PBIS announces October recipients

PBIS has announced its student and staff member nominations for the month of October. 

Special education teacher Jodi Christensen and assistant principal Elise Heaton nominated English teacher Juliana Wright. Wright works hard in ensuring her students have as many opportunities as possible to improve their grades and understand the work by supporting and providing them with remediation assignments and retest opportunities in order to receive as much credit as possible. She also spends additional hours after school during the week to grade and create class content for her students, along with being supportive and encouraging to her fellow staff members as well.

“The three PBIS values at our school are to be respectful, accountable, and responsible. This month I nominated Wright because I feel like she always exemplifies all three of those values on a daily basis. She goes out of her way to support her students, and does whatever it takes to help them succeed and grow,” Heaton said. “She’s also very encouraging and supportive of the other staff members here and teachers that she works with, and she’s very good at stopping by and checking in on her colleagues and other teachers, making sure that they have everything they need.”

Other staff members nominated include Infinite Campus clerk Kirsten Brooks, special education teachers Laura Harbin and Allison Tumblin, assistant principals Elise Heaton, Andrea Freeman and Shane Ratliff, math teachers Derek Adams, Kristin Peavyhouse and Emily Sweeney, physical education teacher Peyton Dean, English teachers Whitney Shoemaker and Tara Burnette, band director Scott King, world language teacher Shayne Thompson, and career and technology teacher Rob Bell. 

Career and technology teacher Hope Via nominated junior Zoe Leonard for being responsible. She said that Zoe is always there to lend help by completing tasks that others do not want to do. When she notices that something needs to be done, Leonard does not hesitate to do it even though it may not be her responsibility. 

“Zoe is one of my most responsible students in the Early Childhood Education classroom.  In the preschool classroom, I can count on her to help make sure everything runs smoothly,” Via said. “If she sees something that needs to be done, she steps in and does it without being asked.”

Other upperclassmen nominated include juniors Rhenart Hernandez, Andrew Durham, Mia Morrow, Alex Yang, Maggie Kluemper and senior Hayden Andrews.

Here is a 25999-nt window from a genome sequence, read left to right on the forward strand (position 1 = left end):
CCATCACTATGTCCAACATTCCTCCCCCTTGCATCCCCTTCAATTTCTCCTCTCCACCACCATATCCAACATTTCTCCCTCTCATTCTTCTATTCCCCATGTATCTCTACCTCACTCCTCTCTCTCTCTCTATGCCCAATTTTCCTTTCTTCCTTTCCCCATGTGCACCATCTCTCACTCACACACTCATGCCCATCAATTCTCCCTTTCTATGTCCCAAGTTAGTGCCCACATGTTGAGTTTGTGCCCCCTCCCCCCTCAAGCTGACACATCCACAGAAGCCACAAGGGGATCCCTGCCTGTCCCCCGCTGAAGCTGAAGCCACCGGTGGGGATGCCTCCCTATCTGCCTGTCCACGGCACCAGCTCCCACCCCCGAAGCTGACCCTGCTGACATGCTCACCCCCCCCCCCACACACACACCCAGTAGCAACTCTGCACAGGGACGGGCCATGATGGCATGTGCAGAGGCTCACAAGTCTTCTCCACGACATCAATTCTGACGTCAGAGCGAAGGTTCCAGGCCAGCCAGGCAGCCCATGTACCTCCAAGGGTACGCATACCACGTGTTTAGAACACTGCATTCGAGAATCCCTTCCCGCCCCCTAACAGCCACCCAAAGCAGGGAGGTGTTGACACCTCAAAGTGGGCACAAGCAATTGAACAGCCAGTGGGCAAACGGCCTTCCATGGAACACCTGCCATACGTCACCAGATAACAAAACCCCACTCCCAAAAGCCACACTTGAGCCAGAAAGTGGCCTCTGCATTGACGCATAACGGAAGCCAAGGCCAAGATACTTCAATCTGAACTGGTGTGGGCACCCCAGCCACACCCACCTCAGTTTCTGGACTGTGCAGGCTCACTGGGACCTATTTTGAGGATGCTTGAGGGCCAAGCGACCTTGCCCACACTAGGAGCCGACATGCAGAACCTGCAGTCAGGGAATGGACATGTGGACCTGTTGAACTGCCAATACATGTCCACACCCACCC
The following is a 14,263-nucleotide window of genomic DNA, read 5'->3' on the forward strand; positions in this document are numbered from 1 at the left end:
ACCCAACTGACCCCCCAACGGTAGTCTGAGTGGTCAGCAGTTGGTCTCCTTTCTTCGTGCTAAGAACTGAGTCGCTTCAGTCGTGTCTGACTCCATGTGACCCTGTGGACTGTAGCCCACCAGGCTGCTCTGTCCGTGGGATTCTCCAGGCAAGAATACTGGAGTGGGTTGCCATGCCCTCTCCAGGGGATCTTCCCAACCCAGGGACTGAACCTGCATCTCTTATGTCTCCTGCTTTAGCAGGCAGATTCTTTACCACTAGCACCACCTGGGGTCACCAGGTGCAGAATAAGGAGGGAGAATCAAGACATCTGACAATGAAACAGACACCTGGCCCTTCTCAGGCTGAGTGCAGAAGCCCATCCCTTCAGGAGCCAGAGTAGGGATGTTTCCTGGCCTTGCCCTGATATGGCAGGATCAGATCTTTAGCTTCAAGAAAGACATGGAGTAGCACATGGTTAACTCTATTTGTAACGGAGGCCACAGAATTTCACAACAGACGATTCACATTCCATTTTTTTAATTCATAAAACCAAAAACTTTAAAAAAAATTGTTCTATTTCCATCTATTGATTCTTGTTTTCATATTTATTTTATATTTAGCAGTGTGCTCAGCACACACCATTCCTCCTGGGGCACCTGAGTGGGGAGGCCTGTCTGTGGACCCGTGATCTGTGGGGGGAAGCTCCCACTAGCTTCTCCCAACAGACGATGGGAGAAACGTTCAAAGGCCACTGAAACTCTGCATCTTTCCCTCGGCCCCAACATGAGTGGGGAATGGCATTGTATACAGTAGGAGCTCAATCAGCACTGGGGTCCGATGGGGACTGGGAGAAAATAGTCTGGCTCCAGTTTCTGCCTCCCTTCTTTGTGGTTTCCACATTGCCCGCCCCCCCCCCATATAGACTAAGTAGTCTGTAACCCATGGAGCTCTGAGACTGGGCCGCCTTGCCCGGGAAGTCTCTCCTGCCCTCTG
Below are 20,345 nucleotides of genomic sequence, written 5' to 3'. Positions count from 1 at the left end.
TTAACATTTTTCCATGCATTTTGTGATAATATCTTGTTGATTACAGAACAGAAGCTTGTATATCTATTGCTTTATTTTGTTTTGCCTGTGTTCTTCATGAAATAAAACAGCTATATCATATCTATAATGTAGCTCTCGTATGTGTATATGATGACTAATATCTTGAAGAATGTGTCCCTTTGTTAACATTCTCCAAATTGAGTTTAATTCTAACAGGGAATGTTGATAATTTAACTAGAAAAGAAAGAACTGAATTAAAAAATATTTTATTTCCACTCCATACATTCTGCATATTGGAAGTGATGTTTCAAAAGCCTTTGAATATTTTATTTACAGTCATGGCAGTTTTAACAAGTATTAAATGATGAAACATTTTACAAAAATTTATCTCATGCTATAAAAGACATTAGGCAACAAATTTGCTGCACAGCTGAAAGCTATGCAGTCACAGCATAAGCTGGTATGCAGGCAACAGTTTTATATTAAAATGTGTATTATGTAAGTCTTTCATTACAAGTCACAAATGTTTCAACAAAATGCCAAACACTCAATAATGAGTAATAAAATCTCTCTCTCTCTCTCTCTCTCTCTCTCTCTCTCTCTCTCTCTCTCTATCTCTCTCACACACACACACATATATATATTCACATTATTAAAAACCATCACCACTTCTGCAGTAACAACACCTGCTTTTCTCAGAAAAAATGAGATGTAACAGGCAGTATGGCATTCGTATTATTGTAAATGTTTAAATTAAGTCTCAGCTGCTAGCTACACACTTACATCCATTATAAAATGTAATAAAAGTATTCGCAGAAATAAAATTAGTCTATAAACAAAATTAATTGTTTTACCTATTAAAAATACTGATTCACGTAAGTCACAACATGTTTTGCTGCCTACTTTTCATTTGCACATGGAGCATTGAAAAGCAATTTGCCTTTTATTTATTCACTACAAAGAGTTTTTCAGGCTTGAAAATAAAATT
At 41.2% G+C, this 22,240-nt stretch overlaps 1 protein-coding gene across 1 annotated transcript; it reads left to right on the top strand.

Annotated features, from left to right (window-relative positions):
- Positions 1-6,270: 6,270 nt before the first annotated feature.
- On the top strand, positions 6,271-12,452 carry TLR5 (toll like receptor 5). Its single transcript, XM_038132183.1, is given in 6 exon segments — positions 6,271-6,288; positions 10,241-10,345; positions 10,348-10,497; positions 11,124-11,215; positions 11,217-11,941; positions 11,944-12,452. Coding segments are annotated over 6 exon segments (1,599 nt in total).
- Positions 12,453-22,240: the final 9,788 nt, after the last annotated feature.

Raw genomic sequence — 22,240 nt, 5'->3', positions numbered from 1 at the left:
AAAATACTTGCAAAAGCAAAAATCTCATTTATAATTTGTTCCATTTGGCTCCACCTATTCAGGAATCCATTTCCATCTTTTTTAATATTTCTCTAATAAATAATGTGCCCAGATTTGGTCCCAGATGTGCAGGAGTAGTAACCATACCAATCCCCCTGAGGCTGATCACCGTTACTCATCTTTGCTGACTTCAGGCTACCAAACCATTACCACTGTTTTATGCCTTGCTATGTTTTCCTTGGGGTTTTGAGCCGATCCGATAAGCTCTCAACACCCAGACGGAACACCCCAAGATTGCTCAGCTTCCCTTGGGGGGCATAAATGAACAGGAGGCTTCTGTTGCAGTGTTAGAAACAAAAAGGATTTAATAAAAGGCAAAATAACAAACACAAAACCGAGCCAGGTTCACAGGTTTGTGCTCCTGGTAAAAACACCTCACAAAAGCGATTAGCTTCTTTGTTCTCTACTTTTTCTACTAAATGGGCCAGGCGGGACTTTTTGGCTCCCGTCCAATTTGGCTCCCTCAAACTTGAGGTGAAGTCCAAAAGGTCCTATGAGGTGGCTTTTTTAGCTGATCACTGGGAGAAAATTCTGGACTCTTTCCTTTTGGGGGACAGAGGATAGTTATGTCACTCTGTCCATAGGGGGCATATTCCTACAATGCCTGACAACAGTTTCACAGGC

Jessica Tatum nominated sophomore Mia Jardot for being responsible because she showed dedication and responsibility in the development of her Science Fair project. She learned new techniques to evaluate her results and was a good example for other students to complete assignments in class. 

“I nominated Mia because she always goes above and beyond to try to not only understand the content, but to ask questions just because she’s curious and interested,” Tatum said. “She also tries to be responsible with everything, and she checks with me for a lot of information, and what she’s supposed to do everyday, and whenever I look over her work, then I can see that she has taken precautions to go above and beyond in all explanations in what she does.”

Other underclassmen nominees included freshmen Sanaya Patel, Kayla Kehayes, Logan Thompson, Alaina Murdock, and Olivia Garner, and sophomores Jason Lopez, Landon Noel, Phoebe Jones, Vivian Anderson, Chris Green, Abby McSpaddin, Allie Thomas, Dayvon Collier, Landon Peacock. 

Once a month Elise Heaton, the assistant principal in charge of PBIS, sends out a link for staff members to nominate students and teachers for their good behavior. The PBIS committee, composed of Heaton, a PBIS coach, and other faculty, voted on the PBIS staff and students of the month. 

“PBIS is important because it provides a framework for us here at the school to promote positive behavior, and put more of a spotlight on things that students and staff members are doing well and doing correctly versus focusing on negative behaviors or mistakes that people make. So it’s really highlighting the positive, and showcasing the positive,” Heaton said.